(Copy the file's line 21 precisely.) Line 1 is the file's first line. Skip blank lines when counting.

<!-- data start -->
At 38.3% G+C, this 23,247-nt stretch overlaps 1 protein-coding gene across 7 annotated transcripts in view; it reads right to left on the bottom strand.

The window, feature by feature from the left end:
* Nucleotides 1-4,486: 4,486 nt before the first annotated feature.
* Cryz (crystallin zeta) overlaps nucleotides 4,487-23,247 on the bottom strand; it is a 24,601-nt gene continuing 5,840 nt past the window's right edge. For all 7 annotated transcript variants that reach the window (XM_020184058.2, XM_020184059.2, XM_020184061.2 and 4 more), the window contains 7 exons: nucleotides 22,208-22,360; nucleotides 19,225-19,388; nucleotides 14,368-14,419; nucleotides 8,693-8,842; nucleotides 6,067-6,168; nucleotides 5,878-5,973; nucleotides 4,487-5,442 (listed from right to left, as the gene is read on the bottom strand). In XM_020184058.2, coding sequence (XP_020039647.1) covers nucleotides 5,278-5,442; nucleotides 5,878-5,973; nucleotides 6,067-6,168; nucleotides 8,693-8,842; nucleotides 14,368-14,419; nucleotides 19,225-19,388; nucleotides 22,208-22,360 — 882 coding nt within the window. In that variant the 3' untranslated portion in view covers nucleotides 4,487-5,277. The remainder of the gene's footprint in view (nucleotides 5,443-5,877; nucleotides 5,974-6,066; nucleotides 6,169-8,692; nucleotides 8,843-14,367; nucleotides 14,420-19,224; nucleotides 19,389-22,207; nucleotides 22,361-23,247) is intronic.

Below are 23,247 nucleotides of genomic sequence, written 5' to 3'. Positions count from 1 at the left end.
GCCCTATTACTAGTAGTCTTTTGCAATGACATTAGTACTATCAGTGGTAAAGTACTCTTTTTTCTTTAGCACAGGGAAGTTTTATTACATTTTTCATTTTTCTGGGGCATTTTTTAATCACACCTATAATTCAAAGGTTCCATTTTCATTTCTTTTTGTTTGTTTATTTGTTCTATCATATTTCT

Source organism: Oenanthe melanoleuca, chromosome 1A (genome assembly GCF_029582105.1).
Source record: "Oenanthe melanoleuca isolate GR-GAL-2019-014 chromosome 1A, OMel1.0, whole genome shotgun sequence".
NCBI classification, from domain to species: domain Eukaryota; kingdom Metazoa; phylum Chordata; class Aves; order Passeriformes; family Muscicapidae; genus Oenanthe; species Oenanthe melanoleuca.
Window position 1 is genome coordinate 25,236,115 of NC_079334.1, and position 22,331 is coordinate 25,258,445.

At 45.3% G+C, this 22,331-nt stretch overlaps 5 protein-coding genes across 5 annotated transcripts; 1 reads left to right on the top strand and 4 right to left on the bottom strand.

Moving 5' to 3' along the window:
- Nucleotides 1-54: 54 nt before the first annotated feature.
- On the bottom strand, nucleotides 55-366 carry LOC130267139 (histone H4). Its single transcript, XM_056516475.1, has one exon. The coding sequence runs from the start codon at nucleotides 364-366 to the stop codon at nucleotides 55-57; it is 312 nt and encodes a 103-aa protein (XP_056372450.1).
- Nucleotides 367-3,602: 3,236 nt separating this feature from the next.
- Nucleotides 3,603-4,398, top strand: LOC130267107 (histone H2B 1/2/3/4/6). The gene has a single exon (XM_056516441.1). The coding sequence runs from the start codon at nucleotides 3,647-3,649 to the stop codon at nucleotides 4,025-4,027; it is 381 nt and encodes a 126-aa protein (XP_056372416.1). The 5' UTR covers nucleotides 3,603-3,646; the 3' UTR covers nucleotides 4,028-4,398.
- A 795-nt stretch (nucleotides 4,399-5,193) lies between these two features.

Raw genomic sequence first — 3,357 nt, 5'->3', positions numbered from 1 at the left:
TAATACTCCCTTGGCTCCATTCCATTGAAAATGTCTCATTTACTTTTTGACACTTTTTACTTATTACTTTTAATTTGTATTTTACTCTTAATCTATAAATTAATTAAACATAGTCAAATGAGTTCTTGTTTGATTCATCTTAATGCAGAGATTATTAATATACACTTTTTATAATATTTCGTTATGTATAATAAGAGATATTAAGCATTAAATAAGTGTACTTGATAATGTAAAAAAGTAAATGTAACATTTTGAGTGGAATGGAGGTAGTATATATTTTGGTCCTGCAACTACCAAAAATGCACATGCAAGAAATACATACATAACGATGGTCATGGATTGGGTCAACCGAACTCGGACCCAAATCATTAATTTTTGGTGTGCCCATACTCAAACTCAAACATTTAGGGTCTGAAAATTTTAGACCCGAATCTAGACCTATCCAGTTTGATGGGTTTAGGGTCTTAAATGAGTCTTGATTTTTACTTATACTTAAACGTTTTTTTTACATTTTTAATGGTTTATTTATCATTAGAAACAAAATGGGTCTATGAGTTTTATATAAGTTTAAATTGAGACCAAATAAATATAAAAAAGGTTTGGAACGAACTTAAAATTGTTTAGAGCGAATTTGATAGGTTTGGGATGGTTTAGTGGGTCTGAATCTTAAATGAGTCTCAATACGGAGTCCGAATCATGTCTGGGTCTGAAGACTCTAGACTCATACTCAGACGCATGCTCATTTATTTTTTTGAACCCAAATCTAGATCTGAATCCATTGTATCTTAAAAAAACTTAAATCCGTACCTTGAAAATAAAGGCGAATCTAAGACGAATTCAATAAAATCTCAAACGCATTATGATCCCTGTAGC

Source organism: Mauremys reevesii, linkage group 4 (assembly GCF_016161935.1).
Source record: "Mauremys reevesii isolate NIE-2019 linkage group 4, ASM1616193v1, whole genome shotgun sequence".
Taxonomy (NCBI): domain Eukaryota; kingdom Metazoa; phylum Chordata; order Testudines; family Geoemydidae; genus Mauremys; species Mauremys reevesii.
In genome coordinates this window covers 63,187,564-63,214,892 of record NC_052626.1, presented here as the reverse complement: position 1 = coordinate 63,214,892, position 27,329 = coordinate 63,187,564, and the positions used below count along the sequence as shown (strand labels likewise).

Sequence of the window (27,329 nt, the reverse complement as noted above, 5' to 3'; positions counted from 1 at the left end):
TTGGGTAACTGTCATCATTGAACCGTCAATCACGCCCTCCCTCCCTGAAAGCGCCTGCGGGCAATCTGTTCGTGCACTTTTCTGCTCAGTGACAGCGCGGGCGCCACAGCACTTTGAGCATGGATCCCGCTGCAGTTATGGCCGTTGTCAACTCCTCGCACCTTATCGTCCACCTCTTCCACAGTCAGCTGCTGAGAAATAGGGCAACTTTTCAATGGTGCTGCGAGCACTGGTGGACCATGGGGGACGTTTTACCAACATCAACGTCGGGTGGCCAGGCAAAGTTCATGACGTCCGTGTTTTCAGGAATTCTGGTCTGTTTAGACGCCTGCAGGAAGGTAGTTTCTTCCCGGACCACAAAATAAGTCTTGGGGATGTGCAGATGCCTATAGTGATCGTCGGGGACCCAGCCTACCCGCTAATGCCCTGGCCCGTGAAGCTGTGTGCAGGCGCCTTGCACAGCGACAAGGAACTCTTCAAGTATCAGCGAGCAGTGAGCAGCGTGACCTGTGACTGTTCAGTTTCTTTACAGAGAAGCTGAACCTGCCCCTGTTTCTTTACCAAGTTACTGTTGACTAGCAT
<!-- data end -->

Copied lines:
Source record: "Mauremys reevesii isolate NIE-2019 linkage group 4, ASM1616193v1, whole genome shotgun sequence".